Cornwal Archaeological Society

The Winter lecture season is now under way. Truro Lectures are held on Thursday evenings at 7.30pm Truro Baptist Church, Chapel Hill. Truro. TR1 3BD

DATE: 5 December 2013

LECTURE: The Corfield Nankivel Memorial Lecture: Professor Tim Darvill, OBE – “Stonehenge Rocks”


Royal Archaeological Institution

The Royal Archaeological Institute (RAI) is a leading national archaeology society, with a history dating back to 1844. Its interests span all aspects of the archaeological, architectural and landscape history of the British Isles. Monthly Lectures take place from October to May and are held at Burlington House, Piccadilly, London. These are given by visiting speakers on recent research, current archaeological projects and new discoveries.

DATE: 11th December 2013

LECTURE: Archaeology within the National Trust – Ian Barnes, Head of Archaeology, National Trust

VENUE: Lectures are held in the rooms of the Society of Antiquaries of London, Burlington House, Piccadilly, London at 5 p.m. preceded by tea at 4.30 p.m.

‘The National Trust manages approximately 255,000 ha of land across England, Wales and Northern Ireland, over which 73,000 archaeological sites are recorded. As such, the Trust is one of the United Kingdom’s largest landowners and steward of some of the countries’ most significant archaeological monuments. The lecture will outline where archaeology sits as a discipline within the National Trust’s aims and objectives. The framework for managing the Trust’s archaeological monuments will be outlined, from a strategic policy perspective through to physical management. A brief overview of national projects will be given as well as a summary of the work of the internal Archaeological Consultants based around the Countries and Regions.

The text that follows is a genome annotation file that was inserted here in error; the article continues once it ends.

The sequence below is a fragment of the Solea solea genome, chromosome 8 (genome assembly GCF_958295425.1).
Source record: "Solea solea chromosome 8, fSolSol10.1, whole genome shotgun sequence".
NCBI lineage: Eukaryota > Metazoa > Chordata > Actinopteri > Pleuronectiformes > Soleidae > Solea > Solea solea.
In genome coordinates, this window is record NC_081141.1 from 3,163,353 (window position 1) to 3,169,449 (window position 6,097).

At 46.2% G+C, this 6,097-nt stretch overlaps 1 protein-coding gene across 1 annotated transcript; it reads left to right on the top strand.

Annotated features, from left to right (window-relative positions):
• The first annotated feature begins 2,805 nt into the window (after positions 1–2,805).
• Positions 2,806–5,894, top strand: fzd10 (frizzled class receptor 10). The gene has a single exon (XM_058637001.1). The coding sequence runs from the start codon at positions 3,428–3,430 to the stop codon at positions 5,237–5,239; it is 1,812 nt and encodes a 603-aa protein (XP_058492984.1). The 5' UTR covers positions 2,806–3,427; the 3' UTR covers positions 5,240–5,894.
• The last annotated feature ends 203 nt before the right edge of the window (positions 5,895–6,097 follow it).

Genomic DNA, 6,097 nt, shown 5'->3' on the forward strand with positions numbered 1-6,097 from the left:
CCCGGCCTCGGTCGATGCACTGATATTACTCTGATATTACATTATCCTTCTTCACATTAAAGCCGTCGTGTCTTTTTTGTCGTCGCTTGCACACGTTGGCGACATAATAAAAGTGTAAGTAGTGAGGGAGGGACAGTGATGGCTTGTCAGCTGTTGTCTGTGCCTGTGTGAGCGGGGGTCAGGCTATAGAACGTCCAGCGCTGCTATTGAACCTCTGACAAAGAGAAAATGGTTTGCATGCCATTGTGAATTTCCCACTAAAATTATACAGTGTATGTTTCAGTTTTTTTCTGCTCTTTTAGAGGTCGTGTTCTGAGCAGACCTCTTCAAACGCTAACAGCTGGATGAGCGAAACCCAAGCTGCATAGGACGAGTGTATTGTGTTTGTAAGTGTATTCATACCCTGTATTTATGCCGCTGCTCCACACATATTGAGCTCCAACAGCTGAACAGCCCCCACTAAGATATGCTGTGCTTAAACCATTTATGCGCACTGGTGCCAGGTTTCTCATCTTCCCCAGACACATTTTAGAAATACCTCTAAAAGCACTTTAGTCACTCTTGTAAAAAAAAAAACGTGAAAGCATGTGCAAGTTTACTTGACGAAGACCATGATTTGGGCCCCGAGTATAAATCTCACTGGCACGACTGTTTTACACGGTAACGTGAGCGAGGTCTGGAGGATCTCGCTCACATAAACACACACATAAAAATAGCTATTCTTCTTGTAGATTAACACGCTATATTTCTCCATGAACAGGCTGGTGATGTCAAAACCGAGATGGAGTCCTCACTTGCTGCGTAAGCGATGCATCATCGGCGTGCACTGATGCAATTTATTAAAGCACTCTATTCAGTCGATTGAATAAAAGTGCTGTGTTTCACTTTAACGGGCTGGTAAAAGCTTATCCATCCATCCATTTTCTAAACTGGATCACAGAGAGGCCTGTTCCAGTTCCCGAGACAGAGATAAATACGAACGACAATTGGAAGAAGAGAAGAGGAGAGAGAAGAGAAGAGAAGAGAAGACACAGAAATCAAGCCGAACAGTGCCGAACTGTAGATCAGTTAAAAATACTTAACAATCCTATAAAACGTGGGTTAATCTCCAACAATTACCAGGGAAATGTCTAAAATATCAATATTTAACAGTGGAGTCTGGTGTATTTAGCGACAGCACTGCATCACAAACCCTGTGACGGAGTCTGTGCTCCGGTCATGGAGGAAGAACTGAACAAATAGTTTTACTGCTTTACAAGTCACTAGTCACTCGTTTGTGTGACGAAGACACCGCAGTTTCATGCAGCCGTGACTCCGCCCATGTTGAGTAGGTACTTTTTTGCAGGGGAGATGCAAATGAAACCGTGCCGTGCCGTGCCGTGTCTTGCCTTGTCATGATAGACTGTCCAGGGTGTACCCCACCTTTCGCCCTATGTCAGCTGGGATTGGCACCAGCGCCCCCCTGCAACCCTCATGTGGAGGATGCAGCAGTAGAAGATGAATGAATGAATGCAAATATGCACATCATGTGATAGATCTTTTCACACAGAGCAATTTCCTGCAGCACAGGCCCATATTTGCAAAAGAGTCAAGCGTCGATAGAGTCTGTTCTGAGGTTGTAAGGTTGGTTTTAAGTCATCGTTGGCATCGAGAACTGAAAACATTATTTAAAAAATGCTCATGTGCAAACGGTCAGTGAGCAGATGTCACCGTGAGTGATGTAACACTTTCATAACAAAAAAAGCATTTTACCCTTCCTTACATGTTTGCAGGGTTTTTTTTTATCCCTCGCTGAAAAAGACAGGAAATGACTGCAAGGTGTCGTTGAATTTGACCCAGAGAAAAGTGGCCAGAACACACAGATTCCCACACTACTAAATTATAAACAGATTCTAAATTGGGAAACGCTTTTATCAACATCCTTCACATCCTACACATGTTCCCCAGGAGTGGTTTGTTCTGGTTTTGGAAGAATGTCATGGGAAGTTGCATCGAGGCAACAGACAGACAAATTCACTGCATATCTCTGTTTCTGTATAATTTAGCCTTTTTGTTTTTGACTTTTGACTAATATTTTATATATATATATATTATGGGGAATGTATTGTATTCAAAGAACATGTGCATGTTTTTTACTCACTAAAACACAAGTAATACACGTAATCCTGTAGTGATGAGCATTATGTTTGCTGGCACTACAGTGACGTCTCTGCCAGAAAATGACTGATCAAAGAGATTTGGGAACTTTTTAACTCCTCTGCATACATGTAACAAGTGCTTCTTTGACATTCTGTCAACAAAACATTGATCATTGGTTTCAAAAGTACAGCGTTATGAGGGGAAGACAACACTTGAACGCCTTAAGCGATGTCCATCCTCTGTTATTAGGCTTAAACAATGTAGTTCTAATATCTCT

Note: Members are welcome to bring a guest to lectures. Non-members are welcome to attend lectures but should contact the Administrator in advance.

English Heritage

‘Step into Christmas Past’ – Events over Christmas:

‘Prepare to celebrate the season to be merry as you get hands on with crafts, listen to carollers carouse, get some dinner tips from a Victorian Cook or immerse yourself in a Blitz Christmas. Mix in the range of gifts available in our shops – why not buy someone special the Gift of Membership? – and you have the perfect recipe for a memorable Christmas’

For an event near you please check out the English Heritage web site


Wiltshire Museum

Revealing the Golden Treasures of the Age of Stonehenge

Opens: Sunday, 13th October, 2013

‘Britain’s greatest treasures from the mysterious golden Age of Stonehenge are to go on permanent display for the first time ever. This will be the largest collection of Early Bronze Age gold ever put on public display in England. In a move that will transform public understanding of the Stonehenge era, the Wiltshire Museum in Devizes, 15 miles north of Stonehenge, is exhibiting 500 Stonehenge period objects, including 30 pieces of gold treasure which have rarely been seen by the public before.